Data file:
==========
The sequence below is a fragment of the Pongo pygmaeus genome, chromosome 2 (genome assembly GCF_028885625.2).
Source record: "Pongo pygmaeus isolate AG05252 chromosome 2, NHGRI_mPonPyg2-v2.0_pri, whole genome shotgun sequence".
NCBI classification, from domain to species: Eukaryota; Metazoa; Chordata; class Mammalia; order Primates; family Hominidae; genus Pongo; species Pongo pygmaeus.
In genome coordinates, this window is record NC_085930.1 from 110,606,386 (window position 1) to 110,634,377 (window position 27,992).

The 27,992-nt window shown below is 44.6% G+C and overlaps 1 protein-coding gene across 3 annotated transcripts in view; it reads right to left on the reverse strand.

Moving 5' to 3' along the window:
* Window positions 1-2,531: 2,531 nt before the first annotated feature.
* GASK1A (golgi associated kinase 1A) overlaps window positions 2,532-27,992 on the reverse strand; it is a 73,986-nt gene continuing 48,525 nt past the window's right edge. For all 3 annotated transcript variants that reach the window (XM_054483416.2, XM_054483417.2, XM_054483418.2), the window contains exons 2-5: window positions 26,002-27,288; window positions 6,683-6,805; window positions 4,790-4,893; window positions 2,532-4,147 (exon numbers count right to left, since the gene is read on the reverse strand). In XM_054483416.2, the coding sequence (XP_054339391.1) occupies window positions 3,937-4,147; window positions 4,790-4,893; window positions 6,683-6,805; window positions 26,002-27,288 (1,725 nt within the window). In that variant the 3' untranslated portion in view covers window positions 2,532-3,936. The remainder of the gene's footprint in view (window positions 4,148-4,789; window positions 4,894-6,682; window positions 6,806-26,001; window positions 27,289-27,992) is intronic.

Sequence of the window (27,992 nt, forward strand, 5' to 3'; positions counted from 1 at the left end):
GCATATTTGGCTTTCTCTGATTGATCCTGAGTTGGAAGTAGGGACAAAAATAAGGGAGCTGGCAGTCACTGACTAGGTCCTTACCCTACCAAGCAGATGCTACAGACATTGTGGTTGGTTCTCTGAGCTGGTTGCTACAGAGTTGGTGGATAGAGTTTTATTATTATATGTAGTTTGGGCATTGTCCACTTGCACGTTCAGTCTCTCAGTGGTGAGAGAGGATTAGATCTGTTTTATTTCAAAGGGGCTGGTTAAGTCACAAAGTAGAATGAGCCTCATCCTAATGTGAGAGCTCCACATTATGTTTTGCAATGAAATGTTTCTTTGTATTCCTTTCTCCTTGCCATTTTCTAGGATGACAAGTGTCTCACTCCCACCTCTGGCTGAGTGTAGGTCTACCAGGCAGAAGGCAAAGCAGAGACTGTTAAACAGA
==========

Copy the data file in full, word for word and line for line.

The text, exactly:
The sequence below is a fragment of the Pongo pygmaeus genome, chromosome 2 (genome assembly GCF_028885625.2).
Source record: "Pongo pygmaeus isolate AG05252 chromosome 2, NHGRI_mPonPyg2-v2.0_pri, whole genome shotgun sequence".
NCBI classification, from domain to species: Eukaryota; Metazoa; Chordata; class Mammalia; order Primates; family Hominidae; genus Pongo; species Pongo pygmaeus.
In genome coordinates, this window is record NC_085930.1 from 110,606,386 (window position 1) to 110,634,377 (window position 27,992).

The 27,992-nt window shown below is 44.6% G+C and overlaps 1 protein-coding gene across 3 annotated transcripts in view; it reads right to left on the reverse strand.

Moving 5' to 3' along the window:
* Window positions 1-2,531: 2,531 nt before the first annotated feature.
* GASK1A (golgi associated kinase 1A) overlaps window positions 2,532-27,992 on the reverse strand; it is a 73,986-nt gene continuing 48,525 nt past the window's right edge. For all 3 annotated transcript variants that reach the window (XM_054483416.2, XM_054483417.2, XM_054483418.2), the window contains exons 2-5: window positions 26,002-27,288; window positions 6,683-6,805; window positions 4,790-4,893; window positions 2,532-4,147 (exon numbers count right to left, since the gene is read on the reverse strand). In XM_054483416.2, the coding sequence (XP_054339391.1) occupies window positions 3,937-4,147; window positions 4,790-4,893; window positions 6,683-6,805; window positions 26,002-27,288 (1,725 nt within the window). In that variant the 3' untranslated portion in view covers window positions 2,532-3,936. The remainder of the gene's footprint in view (window positions 4,148-4,789; window positions 4,894-6,682; window positions 6,806-26,001; window positions 27,289-27,992) is intronic.

Sequence of the window (27,992 nt, forward strand, 5' to 3'; positions counted from 1 at the left end):
GCATATTTGGCTTTCTCTGATTGATCCTGAGTTGGAAGTAGGGACAAAAATAAGGGAGCTGGCAGTCACTGACTAGGTCCTTACCCTACCAAGCAGATGCTACAGACATTGTGGTTGGTTCTCTGAGCTGGTTGCTACAGAGTTGGTGGATAGAGTTTTATTATTATATGTAGTTTGGGCATTGTCCACTTGCACGTTCAGTCTCTCAGTGGTGAGAGAGGATTAGATCTGTTTTATTTCAAAGGGGCTGGTTAAGTCACAAAGTAGAATGAGCCTCATCCTAATGTGAGAGCTCCACATTATGTTTTGCAATGAAATGTTTCTTTGTATTCCTTTCTCCTTGCCATTTTCTAGGATGACAAGTGTCTCACTCCCACCTCTGGCTGAGTGTAGGTCTACCAGGCAGAAGGCAAAGCAGAGACTGTTAAACAGA